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By Tricia Bishop and Tricia Bishop,tricia.bishop@baltsun.com | February 15, 2009
We've all seen it on TV: A criminal is convicted and immediately led out of the courtroom, usually in handcuffs, and on to prison. That's the way the justice system works, right? Not always. When it comes to white-collar crime, federal judges and even prosecutors can seem a little soft on sentencing and detention, allowing convicted criminals relatively liberal latitude in when they begin serving time. In some cases, it can take months before a criminal is made to report for prison.
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NEWS
By Tricia Bishop, The Baltimore Sun | June 1, 2011
The corporate officer of a Baltimore scrap-metal recycling company was sentenced Wednesday to six months in federal prison followed by six months home detention for bribing a National Security Agency official, the Maryland U.S. Attorney's Office announced. Adam Wayne Berg, a third-generation leader of Berg Bros. Recycling Inc., was also ordered to perform 100 hours of community service, pay a $30,000 fine and $105,000 in restitution. The restitution amount equals the bribe he and a colleague paid NSA employee Robert Adcock for access to valuable recycling materials stored at a Fort Meade warehouse, according to court records.
NEWS
By Tricia Bishop, The Baltimore Sun | May 9, 2011
A 26-year-old Hyattsville gang leader, who earlier pleaded guilty to racketeering conspiracy, was sentenced to 23 years in federal prison Monday for his role within the "Almighty Latin King and Queen Nation" gang — known as the Latin Kings — according to the Maryland U.S. Attorney's Office. Brandon Smith was involved in a gang-related shooting outside the Amazura Night Club in Queens, N.Y., January 2009, and he slashed a man's face two weeks later while holding him hostage, according to a statement of facts within his plea agreement, signed in February.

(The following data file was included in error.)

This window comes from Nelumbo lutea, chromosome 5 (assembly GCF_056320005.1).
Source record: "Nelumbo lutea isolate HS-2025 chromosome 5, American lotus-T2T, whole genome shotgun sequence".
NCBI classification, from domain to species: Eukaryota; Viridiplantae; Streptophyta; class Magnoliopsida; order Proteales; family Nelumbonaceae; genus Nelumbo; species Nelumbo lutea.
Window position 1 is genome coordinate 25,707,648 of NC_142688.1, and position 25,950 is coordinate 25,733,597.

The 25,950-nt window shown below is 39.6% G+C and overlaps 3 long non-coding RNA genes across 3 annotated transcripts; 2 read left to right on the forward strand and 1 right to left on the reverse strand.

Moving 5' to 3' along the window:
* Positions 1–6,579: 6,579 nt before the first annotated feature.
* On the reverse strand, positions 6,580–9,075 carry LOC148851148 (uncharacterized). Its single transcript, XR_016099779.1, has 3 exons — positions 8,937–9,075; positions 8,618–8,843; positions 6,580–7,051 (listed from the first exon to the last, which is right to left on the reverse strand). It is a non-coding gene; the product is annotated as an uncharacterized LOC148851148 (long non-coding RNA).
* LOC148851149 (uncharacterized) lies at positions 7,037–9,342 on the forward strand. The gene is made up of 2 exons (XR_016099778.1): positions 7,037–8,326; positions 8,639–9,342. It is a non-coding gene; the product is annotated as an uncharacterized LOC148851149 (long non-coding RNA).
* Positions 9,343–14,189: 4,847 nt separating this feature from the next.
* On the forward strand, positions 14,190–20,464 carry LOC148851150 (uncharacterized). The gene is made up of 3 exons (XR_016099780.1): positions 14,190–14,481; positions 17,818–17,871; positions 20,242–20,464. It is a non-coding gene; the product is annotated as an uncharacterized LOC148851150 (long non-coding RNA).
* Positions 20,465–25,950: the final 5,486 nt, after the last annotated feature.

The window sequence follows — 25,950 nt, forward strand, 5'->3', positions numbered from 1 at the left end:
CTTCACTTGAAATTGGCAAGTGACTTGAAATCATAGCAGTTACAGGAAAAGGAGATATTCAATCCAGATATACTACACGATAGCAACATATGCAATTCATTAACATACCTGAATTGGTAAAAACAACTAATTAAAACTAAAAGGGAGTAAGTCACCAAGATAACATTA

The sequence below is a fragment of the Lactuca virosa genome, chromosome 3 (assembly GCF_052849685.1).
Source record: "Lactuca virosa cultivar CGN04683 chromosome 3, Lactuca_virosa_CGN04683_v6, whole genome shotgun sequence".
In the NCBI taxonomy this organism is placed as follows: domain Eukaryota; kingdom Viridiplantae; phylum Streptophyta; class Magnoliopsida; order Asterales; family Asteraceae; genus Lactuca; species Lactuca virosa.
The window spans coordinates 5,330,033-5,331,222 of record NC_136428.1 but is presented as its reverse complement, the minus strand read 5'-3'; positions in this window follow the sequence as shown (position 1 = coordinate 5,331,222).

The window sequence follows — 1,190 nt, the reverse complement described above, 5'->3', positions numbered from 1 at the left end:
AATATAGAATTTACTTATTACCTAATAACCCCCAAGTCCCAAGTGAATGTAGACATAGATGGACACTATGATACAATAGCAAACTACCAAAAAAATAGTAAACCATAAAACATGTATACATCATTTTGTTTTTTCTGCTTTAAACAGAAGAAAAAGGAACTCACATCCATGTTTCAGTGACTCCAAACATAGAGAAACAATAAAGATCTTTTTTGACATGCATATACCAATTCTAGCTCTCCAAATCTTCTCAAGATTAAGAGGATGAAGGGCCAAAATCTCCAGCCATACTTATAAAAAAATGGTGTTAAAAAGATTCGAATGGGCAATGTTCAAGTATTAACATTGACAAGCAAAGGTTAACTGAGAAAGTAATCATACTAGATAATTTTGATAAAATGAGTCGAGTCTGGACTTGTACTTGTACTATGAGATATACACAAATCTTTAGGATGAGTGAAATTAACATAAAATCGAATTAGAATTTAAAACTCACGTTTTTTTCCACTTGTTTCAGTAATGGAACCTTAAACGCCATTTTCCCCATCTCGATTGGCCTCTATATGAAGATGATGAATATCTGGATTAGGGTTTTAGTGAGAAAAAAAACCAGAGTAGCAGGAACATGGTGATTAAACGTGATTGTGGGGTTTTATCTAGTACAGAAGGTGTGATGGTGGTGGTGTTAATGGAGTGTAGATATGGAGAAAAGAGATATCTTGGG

NEWS
By Peter Hermann and Peter Hermann,SUN STAFF | August 13, 1999
The case of a Baltimore drug lord who ordered executions from federal prison is a prime example of how inmates have run deadly criminal enterprises with unfettered access to telephones, a government inquiry has concluded.The Inspector General's Office, an investigative arm of the U.S. Justice Department, accused the Bureau of Prisons of "taking insufficient steps to address this abuse" despite being aware of widespread problems for years."A significant number of federal inmates use prison telephones to commit serious crimes while incarcerated, including murder, drug trafficking and fraud," Inspector General Michael R. Bromwich concluded.
NEWS
By ANDREA F. SIEGEL and ANDREA F. SIEGEL,SUN REPORTER | June 20, 2006
The Virginia prosecutors of snipers Lee Boyd Malvo and John Allen Muhammad say they oppose allowing Malvo to serve his life sentence in a federal prison as part of any far-reaching plea agreement, as has been suggested in recent months. Muhammad, 45, on death row in Virginia for a sniper murder, was convicted in May of six fatal sniper shootings in Montgomery County in 2002. He received six life terms without parole. Malvo, 21, serving multiple life sentences for Virginia sniper shootings, had not spoken publicly about the crimes until Muhammad's trial.